I hope you understand God fully lives inside of you in the “unbodied form” of his Spirit. He fully loves you. He fully embraces you. He fully extends all his grace to you. He is fully your friend. No one is closer to you than God. He will never be “closer” to you or more “in” you than He is now. You are “face to face” with Him now as he lives his life in you, and through you, as you. When you die, you simply continue that relationship with God for the remainder of time and then on into eternity, but in eternity, that relationship is unencumbered by your sin and your mortality.

Here’s a three-sentence summary of our Bible Overview: God began his plans and purposes for all humanity by creating the universe and a pair of humans –male and female—on planet Earth. He then worked among nations of people. Then He began to work through just one nation, and now he is working through individuals in the Church to fully establish his eternal Kingdom: INNCK.  Scene Five ends in the last two chapters of the last book of the Bible—the Book of Revelation—wherein we read that God is fully present among people, constantly drawing them to himself with his amazing grace and love. This scene ends with God’s Spirit and the Church lovingly pleading for all people to come to God. They call to everyone who is thirsty for real LIFE to return to God.

Here’s how to “see” Scene Five on the “viewing screen” of your imagination: The Church is on the move across the earth. Picture Jesus sitting as a King on the “throne of your heart” and on the heart-thrones of millions of others. Then see “beyond” that to the deepest regions of your interior life; look into your mind, your spirit, your soul, your personality, your character, your emotions, your will. See God fully living his own life inside you, guiding you, directing you, loving you, encouraging you.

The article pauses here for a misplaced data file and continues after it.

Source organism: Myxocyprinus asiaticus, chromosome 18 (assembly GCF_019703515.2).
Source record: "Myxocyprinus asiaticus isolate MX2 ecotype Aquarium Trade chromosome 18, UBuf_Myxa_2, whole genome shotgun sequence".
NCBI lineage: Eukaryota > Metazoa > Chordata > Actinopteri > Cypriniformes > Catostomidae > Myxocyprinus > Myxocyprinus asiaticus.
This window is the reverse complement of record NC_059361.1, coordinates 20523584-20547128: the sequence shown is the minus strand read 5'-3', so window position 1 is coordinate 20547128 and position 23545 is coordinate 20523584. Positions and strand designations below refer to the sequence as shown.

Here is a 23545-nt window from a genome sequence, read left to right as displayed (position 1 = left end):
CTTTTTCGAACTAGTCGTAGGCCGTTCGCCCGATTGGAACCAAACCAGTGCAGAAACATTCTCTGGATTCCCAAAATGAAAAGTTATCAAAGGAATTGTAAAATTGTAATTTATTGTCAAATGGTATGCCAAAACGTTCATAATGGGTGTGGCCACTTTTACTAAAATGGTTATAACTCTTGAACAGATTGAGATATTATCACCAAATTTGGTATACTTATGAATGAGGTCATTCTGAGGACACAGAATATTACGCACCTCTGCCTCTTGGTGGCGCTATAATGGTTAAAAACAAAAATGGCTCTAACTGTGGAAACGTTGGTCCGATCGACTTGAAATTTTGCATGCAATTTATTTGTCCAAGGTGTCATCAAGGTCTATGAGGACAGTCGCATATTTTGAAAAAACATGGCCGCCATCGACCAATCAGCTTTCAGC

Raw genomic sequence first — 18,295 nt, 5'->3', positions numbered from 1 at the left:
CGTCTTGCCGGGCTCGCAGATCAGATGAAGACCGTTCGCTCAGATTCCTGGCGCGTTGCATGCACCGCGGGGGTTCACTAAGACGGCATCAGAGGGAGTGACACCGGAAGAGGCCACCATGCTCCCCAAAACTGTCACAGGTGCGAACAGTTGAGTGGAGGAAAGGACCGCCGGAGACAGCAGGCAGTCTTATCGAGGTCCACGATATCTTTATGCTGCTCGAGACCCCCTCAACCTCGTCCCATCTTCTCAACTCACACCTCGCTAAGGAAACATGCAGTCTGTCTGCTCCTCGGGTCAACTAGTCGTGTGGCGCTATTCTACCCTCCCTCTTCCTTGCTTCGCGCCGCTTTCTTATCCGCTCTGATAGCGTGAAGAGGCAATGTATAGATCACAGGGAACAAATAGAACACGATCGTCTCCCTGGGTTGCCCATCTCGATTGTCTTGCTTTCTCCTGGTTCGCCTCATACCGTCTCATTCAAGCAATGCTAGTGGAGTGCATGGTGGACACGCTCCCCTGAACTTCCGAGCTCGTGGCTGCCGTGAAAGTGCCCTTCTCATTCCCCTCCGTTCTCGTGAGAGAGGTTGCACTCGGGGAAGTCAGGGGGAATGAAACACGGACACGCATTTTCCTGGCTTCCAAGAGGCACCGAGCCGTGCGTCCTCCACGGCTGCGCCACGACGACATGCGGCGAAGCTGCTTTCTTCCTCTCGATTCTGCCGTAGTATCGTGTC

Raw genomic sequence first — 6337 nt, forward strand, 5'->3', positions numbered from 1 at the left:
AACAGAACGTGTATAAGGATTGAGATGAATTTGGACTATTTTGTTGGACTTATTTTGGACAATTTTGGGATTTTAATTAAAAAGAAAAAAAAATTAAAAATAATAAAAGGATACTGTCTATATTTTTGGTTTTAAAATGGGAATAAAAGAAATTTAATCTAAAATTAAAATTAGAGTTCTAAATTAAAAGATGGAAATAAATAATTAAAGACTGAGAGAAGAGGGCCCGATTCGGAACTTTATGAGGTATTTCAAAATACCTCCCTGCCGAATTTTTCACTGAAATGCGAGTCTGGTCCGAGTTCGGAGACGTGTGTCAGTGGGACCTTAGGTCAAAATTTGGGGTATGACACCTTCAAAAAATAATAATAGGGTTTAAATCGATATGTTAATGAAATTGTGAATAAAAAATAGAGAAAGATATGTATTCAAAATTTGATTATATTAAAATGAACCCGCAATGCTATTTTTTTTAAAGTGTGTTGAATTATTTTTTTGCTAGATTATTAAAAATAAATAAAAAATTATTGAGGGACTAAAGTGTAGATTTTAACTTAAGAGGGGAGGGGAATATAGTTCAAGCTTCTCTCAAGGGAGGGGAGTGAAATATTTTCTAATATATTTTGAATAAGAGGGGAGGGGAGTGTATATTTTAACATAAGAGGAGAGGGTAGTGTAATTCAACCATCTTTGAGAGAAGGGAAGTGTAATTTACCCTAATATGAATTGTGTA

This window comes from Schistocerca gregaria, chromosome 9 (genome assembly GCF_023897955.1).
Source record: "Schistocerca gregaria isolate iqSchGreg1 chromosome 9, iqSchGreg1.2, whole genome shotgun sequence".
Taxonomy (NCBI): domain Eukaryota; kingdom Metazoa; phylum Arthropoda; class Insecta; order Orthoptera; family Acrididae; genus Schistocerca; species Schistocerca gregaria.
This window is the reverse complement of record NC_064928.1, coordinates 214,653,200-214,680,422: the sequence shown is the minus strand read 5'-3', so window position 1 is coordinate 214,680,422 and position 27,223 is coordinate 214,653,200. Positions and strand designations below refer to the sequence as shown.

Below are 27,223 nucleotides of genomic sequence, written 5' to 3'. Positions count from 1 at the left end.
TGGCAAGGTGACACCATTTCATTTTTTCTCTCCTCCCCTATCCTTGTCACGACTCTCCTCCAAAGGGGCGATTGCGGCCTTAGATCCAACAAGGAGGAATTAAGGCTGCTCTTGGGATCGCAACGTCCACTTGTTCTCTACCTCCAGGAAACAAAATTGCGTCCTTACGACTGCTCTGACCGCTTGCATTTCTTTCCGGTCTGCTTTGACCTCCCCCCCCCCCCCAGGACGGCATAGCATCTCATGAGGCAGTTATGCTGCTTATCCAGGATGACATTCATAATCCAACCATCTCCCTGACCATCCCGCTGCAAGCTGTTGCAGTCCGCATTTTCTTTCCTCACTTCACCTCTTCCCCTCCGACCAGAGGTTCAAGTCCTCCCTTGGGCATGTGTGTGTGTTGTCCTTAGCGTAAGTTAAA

Through you—using your voice, your life, your mannerisms, your gifts and talents, your personality—see God calling out to others to come and establish a deep, loving relationship with Him.  See thousands—no, millions!—of people responding to God’s loving summons from inside you and other citizens of his Kingdom. See his Kingdom growing and spreading over the entire earth. See his Kingdom fading into the distance—into eternity. See God filling every human being completely full with his loving presence!

There you have it: five scenes or windows through which we have given you a brief overview of the Bible. If you can either memorize the major points of each scene or at least remember them well enough to be able to look them up in the appropriate parts of the Bible you will be well on your way to becoming a serious, lifelong student of the Bible—able to fill in all the details in each of the five scenes we have given you.  

The primary purpose for any of us to study the Bible is so we will invite Jesus into our lives, and then begin to have a deep, loving, eternal relationship with God. Please don’t study the Bible just for facts and information. Rather, learn to study the Bible so you will have a closer relationship with God through Jesus. Anyone can learn facts and information, but we need to cultivate a lifelong and eternal relationship with God. God didn’t give you your Bible merely to inform you with facts and information, but to transform you!  

That’s what Bible study is all about. That’s what a Bible overview is all about—to help you establish and maintain a lifelong (and eternal) relationship and close friendship with God through Jesus. You can study the Bible all you want for facts and information, but such a study will do you no personal good unless you let it’s author, God’s Spirit, lead you deeper and deeper into a loving, eternal relationship with God, your loving Heavenly Father!

Bill Boylan
Revised and Updated January 2023